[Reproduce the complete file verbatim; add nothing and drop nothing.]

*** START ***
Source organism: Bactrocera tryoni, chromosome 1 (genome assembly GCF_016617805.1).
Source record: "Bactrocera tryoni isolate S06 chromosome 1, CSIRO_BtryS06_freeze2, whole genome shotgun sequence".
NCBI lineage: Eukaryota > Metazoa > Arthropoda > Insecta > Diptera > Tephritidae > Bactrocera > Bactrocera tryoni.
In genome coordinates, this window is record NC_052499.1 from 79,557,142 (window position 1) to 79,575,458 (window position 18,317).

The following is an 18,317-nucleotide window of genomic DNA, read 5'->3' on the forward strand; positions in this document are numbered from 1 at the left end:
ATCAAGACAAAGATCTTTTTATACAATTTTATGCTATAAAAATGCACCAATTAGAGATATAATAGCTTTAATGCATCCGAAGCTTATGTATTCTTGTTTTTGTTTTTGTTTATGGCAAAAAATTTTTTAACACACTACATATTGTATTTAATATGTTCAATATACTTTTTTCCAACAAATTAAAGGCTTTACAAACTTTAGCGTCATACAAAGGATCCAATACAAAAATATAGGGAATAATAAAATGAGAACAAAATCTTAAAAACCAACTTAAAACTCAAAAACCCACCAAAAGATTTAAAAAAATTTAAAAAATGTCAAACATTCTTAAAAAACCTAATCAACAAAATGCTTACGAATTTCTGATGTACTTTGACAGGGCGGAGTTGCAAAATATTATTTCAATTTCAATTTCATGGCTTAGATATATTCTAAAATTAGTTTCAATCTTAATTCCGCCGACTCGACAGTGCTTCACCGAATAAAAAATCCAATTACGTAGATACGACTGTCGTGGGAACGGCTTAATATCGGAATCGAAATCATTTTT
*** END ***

Source organism: Bactrocera tryoni, chromosome 1 (genome assembly GCF_016617805.1).
Source record: "Bactrocera tryoni isolate S06 chromosome 1, CSIRO_BtryS06_freeze2, whole genome shotgun sequence".
NCBI lineage: Eukaryota > Metazoa > Arthropoda > Insecta > Diptera > Tephritidae > Bactrocera > Bactrocera tryoni.
In genome coordinates, this window is record NC_052499.1 from 79,557,142 (window position 1) to 79,575,458 (window position 18,317).

The following is an 18,317-nucleotide window of genomic DNA, read 5'->3' on the forward strand; positions in this document are numbered from 1 at the left end:
ATCAAGACAAAGATCTTTTTATACAATTTTATGCTATAAAAATGCACCAATTAGAGATATAATAGCTTTAATGCATCCGAAGCTTATGTATTCTTGTTTTTGTTTTTGTTTATGGCAAAAAATTTTTTAACACACTACATATTGTATTTAATATGTTCAATATACTTTTTTCCAACAAATTAAAGGCTTTACAAACTTTAGCGTCATACAAAGGATCCAATACAAAAATATAGGGAATAATAAAATGAGAACAAAATCTTAAAAACCAACTTAAAACTCAAAAACCCACCAAAAGATTTAAAAAAATTTAAAAAATGTCAAACATTCTTAAAAAACCTAATCAACAAAATGCTTACGAATTTCTGATGTACTTTGACAGGGCGGAGTTGCAAAATATTATTTCAATTTCAATTTCATGGCTTAGATATATTCTAAAATTAGTTTCAATCTTAATTCCGCCGACTCGACAGTGCTTCACCGAATAAAAAATCCAATTACGTAGATACGACTGTCGTGGGAACGGCTTAATATCGGAATCGAAATCATTTTT